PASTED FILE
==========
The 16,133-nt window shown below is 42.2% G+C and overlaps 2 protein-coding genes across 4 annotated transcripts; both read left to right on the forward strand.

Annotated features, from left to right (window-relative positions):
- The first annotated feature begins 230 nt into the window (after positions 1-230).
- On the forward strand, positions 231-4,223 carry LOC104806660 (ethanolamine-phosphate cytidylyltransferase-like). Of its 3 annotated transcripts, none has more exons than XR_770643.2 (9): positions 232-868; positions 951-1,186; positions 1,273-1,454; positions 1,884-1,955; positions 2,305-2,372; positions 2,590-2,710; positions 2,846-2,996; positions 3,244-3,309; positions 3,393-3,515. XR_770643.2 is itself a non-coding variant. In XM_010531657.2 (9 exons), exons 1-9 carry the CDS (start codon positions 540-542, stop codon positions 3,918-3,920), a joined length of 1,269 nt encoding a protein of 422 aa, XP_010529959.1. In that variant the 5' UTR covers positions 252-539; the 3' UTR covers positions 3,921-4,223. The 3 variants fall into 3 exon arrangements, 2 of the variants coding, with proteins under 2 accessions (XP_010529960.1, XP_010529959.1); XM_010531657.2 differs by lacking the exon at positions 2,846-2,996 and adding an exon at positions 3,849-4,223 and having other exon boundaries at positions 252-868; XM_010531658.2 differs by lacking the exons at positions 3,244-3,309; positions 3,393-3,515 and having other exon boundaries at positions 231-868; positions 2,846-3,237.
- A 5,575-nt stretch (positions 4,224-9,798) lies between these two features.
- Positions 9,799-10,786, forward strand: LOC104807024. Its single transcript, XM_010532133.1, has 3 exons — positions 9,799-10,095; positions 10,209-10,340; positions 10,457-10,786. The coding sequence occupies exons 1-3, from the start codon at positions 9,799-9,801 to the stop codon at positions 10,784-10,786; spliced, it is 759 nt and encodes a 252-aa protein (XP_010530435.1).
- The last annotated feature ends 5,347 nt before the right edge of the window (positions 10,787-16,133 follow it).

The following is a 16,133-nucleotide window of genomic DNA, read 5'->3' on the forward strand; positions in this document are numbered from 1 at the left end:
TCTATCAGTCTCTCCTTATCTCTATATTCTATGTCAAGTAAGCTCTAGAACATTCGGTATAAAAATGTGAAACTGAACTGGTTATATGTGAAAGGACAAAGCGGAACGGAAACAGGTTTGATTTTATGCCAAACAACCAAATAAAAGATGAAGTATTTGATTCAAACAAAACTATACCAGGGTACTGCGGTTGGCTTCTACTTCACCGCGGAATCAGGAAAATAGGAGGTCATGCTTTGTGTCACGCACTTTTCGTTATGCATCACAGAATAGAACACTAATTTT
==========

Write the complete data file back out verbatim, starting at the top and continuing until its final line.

The 16,133-nt window shown below is 42.2% G+C and overlaps 2 protein-coding genes across 4 annotated transcripts; both read left to right on the forward strand.

Annotated features, from left to right (window-relative positions):
- The first annotated feature begins 230 nt into the window (after positions 1-230).
- On the forward strand, positions 231-4,223 carry LOC104806660 (ethanolamine-phosphate cytidylyltransferase-like). Of its 3 annotated transcripts, none has more exons than XR_770643.2 (9): positions 232-868; positions 951-1,186; positions 1,273-1,454; positions 1,884-1,955; positions 2,305-2,372; positions 2,590-2,710; positions 2,846-2,996; positions 3,244-3,309; positions 3,393-3,515. XR_770643.2 is itself a non-coding variant. In XM_010531657.2 (9 exons), exons 1-9 carry the CDS (start codon positions 540-542, stop codon positions 3,918-3,920), a joined length of 1,269 nt encoding a protein of 422 aa, XP_010529959.1. In that variant the 5' UTR covers positions 252-539; the 3' UTR covers positions 3,921-4,223. The 3 variants fall into 3 exon arrangements, 2 of the variants coding, with proteins under 2 accessions (XP_010529960.1, XP_010529959.1); XM_010531657.2 differs by lacking the exon at positions 2,846-2,996 and adding an exon at positions 3,849-4,223 and having other exon boundaries at positions 252-868; XM_010531658.2 differs by lacking the exons at positions 3,244-3,309; positions 3,393-3,515 and having other exon boundaries at positions 231-868; positions 2,846-3,237.
- A 5,575-nt stretch (positions 4,224-9,798) lies between these two features.
- Positions 9,799-10,786, forward strand: LOC104807024. Its single transcript, XM_010532133.1, has 3 exons — positions 9,799-10,095; positions 10,209-10,340; positions 10,457-10,786. The coding sequence occupies exons 1-3, from the start codon at positions 9,799-9,801 to the stop codon at positions 10,784-10,786; spliced, it is 759 nt and encodes a 252-aa protein (XP_010530435.1).
- The last annotated feature ends 5,347 nt before the right edge of the window (positions 10,787-16,133 follow it).

The following is a 16,133-nucleotide window of genomic DNA, read 5'->3' on the forward strand; positions in this document are numbered from 1 at the left end:
TCTATCAGTCTCTCCTTATCTCTATATTCTATGTCAAGTAAGCTCTAGAACATTCGGTATAAAAATGTGAAACTGAACTGGTTATATGTGAAAGGACAAAGCGGAACGGAAACAGGTTTGATTTTATGCCAAACAACCAAATAAAAGATGAAGTATTTGATTCAAACAAAACTATACCAGGGTACTGCGGTTGGCTTCTACTTCACCGCGGAATCAGGAAAATAGGAGGTCATGCTTTGTGTCACGCACTTTTCGTTATGCATCACAGAATAGAACACTAATTTT